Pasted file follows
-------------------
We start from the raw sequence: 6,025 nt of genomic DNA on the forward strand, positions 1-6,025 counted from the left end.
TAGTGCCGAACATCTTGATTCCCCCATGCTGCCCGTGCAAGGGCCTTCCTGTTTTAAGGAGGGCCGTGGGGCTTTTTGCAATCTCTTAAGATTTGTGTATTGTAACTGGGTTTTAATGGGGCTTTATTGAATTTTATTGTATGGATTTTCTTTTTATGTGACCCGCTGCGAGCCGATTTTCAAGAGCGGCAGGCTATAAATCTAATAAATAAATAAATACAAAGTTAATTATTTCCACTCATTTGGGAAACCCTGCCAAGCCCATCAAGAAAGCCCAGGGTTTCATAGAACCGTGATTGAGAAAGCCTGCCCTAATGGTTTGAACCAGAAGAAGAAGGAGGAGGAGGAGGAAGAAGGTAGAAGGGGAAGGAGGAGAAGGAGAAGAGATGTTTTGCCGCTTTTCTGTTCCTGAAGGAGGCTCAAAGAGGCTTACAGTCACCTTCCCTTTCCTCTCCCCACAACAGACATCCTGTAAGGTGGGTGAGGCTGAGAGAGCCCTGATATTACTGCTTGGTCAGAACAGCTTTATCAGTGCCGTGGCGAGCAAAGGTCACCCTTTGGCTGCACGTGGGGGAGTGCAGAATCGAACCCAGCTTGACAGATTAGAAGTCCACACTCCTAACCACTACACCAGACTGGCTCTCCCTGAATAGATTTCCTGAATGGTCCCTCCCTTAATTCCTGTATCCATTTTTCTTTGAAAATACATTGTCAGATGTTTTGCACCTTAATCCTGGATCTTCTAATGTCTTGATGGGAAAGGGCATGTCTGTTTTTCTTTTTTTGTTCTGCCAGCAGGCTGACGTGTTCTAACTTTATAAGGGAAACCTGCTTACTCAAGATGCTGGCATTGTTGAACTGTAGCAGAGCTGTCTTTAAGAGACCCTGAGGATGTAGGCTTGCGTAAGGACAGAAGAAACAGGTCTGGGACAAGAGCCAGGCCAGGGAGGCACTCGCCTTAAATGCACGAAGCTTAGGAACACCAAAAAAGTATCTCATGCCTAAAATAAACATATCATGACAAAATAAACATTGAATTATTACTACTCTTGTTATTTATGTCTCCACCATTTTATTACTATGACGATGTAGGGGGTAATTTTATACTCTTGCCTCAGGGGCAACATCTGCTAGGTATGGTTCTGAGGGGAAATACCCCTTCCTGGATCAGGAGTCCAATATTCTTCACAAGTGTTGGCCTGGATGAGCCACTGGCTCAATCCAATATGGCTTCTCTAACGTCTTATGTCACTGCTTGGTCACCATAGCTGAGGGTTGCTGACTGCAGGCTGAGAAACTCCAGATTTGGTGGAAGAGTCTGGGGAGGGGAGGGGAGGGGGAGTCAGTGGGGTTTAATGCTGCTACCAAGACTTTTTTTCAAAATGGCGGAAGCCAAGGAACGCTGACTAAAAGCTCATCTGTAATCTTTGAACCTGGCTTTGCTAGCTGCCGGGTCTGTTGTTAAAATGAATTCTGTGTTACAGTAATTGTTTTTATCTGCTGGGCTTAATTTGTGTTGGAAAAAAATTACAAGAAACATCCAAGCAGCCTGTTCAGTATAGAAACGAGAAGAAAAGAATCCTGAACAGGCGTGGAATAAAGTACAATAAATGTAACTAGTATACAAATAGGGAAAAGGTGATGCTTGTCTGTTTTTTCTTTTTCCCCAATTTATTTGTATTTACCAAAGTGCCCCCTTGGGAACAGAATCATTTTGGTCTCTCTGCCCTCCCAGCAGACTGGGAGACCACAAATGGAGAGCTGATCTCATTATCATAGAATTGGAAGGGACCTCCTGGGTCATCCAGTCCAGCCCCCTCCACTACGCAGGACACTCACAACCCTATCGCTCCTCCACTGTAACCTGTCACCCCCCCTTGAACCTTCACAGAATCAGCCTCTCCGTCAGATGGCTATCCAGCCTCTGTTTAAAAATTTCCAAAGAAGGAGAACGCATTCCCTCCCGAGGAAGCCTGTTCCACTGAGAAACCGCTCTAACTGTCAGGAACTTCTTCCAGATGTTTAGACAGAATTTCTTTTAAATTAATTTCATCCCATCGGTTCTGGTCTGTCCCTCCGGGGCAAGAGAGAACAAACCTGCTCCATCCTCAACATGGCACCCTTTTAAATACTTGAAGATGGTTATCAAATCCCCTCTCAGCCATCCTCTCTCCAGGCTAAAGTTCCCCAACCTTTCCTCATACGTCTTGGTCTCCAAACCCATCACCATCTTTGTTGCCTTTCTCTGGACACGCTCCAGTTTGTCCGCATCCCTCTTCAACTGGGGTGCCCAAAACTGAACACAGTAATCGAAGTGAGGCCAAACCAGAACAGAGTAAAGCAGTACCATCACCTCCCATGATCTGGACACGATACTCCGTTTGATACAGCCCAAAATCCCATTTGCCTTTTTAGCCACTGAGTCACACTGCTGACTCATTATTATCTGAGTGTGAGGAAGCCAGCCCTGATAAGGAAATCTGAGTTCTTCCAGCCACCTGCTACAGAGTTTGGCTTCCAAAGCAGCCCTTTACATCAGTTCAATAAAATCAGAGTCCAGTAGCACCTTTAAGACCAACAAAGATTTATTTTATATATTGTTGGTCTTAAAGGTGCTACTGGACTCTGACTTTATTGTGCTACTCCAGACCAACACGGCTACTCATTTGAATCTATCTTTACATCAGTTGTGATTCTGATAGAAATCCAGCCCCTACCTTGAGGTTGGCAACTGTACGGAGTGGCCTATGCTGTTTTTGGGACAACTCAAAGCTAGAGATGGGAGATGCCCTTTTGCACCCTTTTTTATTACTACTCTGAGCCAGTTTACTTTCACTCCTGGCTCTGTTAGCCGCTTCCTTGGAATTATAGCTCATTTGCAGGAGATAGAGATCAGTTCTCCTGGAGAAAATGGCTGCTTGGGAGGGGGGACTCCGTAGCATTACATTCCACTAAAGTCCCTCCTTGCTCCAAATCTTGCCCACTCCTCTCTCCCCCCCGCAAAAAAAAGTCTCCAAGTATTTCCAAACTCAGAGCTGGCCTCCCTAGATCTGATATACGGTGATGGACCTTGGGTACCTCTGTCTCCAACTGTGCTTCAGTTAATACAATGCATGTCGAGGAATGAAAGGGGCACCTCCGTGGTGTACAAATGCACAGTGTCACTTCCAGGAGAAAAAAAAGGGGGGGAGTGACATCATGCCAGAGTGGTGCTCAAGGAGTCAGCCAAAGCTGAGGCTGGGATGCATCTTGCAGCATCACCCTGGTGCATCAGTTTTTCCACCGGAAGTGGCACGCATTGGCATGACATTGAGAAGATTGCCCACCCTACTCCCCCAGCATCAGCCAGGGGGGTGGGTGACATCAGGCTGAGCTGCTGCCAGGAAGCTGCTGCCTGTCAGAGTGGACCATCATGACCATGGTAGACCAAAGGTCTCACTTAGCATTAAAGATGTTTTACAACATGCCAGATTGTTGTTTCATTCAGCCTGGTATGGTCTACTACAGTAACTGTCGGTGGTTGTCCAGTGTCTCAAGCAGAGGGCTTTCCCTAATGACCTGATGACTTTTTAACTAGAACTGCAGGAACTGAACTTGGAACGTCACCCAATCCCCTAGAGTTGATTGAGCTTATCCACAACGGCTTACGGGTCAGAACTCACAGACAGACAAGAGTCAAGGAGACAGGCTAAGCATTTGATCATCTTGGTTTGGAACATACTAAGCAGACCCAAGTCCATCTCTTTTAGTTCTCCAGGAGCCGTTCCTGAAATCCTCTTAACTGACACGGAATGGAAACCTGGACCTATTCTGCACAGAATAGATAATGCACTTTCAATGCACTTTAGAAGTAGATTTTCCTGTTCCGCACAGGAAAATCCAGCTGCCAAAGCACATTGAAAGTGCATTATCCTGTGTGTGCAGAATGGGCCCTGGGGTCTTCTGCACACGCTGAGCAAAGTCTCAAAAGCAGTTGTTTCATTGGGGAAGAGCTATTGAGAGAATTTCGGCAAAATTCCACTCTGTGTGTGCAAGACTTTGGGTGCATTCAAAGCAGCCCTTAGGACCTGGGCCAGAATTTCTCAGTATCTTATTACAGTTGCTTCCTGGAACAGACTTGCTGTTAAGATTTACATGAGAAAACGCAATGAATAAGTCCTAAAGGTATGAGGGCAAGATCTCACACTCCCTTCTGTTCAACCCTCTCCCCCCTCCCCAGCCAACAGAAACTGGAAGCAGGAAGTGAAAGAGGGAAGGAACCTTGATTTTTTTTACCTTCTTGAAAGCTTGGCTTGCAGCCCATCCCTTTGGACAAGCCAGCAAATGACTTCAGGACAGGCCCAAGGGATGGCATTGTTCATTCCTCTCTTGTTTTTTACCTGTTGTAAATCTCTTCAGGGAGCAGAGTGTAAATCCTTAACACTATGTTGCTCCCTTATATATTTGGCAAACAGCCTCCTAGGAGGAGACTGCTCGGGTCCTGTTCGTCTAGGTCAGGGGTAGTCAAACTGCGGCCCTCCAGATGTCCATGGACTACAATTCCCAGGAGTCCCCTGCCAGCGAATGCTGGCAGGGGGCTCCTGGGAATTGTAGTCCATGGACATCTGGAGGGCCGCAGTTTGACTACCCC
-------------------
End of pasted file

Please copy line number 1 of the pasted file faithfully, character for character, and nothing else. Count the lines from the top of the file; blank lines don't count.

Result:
We start from the raw sequence: 6,025 nt of genomic DNA on the forward strand, positions 1-6,025 counted from the left end.